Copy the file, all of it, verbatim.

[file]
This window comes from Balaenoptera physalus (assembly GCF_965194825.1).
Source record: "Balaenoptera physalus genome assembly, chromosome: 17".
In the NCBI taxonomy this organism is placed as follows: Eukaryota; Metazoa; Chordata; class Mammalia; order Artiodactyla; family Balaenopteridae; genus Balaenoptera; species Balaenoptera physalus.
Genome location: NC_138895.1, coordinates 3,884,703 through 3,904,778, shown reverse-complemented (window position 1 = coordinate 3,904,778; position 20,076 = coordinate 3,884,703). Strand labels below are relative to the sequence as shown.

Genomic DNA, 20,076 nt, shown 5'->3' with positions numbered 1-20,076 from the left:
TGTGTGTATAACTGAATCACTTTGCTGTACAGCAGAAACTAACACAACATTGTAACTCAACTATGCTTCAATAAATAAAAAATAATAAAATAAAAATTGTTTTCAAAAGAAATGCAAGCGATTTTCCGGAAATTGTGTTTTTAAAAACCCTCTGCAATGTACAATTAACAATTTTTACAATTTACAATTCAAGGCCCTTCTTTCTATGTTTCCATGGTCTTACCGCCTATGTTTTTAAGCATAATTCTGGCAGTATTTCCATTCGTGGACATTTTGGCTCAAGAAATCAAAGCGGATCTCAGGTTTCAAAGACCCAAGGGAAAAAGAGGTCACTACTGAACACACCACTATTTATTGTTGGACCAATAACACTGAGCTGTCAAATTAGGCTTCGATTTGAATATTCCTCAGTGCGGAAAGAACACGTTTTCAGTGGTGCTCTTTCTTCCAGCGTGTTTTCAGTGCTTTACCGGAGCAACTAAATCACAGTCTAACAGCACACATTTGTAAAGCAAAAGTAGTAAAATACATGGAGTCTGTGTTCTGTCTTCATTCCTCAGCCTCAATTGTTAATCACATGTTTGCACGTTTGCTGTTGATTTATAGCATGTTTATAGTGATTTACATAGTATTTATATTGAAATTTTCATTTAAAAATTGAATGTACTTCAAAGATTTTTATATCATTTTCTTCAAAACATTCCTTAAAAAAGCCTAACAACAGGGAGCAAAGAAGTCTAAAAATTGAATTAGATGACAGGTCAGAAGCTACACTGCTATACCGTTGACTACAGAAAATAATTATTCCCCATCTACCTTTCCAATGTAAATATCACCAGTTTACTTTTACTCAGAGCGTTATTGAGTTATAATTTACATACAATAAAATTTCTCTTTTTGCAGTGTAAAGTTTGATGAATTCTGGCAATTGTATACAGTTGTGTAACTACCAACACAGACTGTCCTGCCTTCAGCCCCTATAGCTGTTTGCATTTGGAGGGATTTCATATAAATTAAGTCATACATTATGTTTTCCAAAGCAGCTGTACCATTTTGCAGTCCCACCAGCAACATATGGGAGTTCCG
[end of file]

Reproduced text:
This window comes from Balaenoptera physalus (assembly GCF_965194825.1).
Source record: "Balaenoptera physalus genome assembly, chromosome: 17".
In the NCBI taxonomy this organism is placed as follows: Eukaryota; Metazoa; Chordata; class Mammalia; order Artiodactyla; family Balaenopteridae; genus Balaenoptera; species Balaenoptera physalus.
Genome location: NC_138895.1, coordinates 3,884,703 through 3,904,778, shown reverse-complemented (window position 1 = coordinate 3,904,778; position 20,076 = coordinate 3,884,703). Strand labels below are relative to the sequence as shown.

Genomic DNA, 20,076 nt, shown 5'->3' with positions numbered 1-20,076 from the left:
TGTGTGTATAACTGAATCACTTTGCTGTACAGCAGAAACTAACACAACATTGTAACTCAACTATGCTTCAATAAATAAAAAATAATAAAATAAAAATTGTTTTCAAAAGAAATGCAAGCGATTTTCCGGAAATTGTGTTTTTAAAAACCCTCTGCAATGTACAATTAACAATTTTTACAATTTACAATTCAAGGCCCTTCTTTCTATGTTTCCATGGTCTTACCGCCTATGTTTTTAAGCATAATTCTGGCAGTATTTCCATTCGTGGACATTTTGGCTCAAGAAATCAAAGCGGATCTCAGGTTTCAAAGACCCAAGGGAAAAAGAGGTCACTACTGAACACACCACTATTTATTGTTGGACCAATAACACTGAGCTGTCAAATTAGGCTTCGATTTGAATATTCCTCAGTGCGGAAAGAACACGTTTTCAGTGGTGCTCTTTCTTCCAGCGTGTTTTCAGTGCTTTACCGGAGCAACTAAATCACAGTCTAACAGCACACATTTGTAAAGCAAAAGTAGTAAAATACATGGAGTCTGTGTTCTGTCTTCATTCCTCAGCCTCAATTGTTAATCACATGTTTGCACGTTTGCTGTTGATTTATAGCATGTTTATAGTGATTTACATAGTATTTATATTGAAATTTTCATTTAAAAATTGAATGTACTTCAAAGATTTTTATATCATTTTCTTCAAAACATTCCTTAAAAAAGCCTAACAACAGGGAGCAAAGAAGTCTAAAAATTGAATTAGATGACAGGTCAGAAGCTACACTGCTATACCGTTGACTACAGAAAATAATTATTCCCCATCTACCTTTCCAATGTAAATATCACCAGTTTACTTTTACTCAGAGCGTTATTGAGTTATAATTTACATACAATAAAATTTCTCTTTTTGCAGTGTAAAGTTTGATGAATTCTGGCAATTGTATACAGTTGTGTAACTACCAACACAGACTGTCCTGCCTTCAGCCCCTATAGCTGTTTGCATTTGGAGGGATTTCATATAAATTAAGTCATACATTATGTTTTCCAAAGCAGCTGTACCATTTTGCAGTCCCACCAGCAACATATGGGAGTTCCG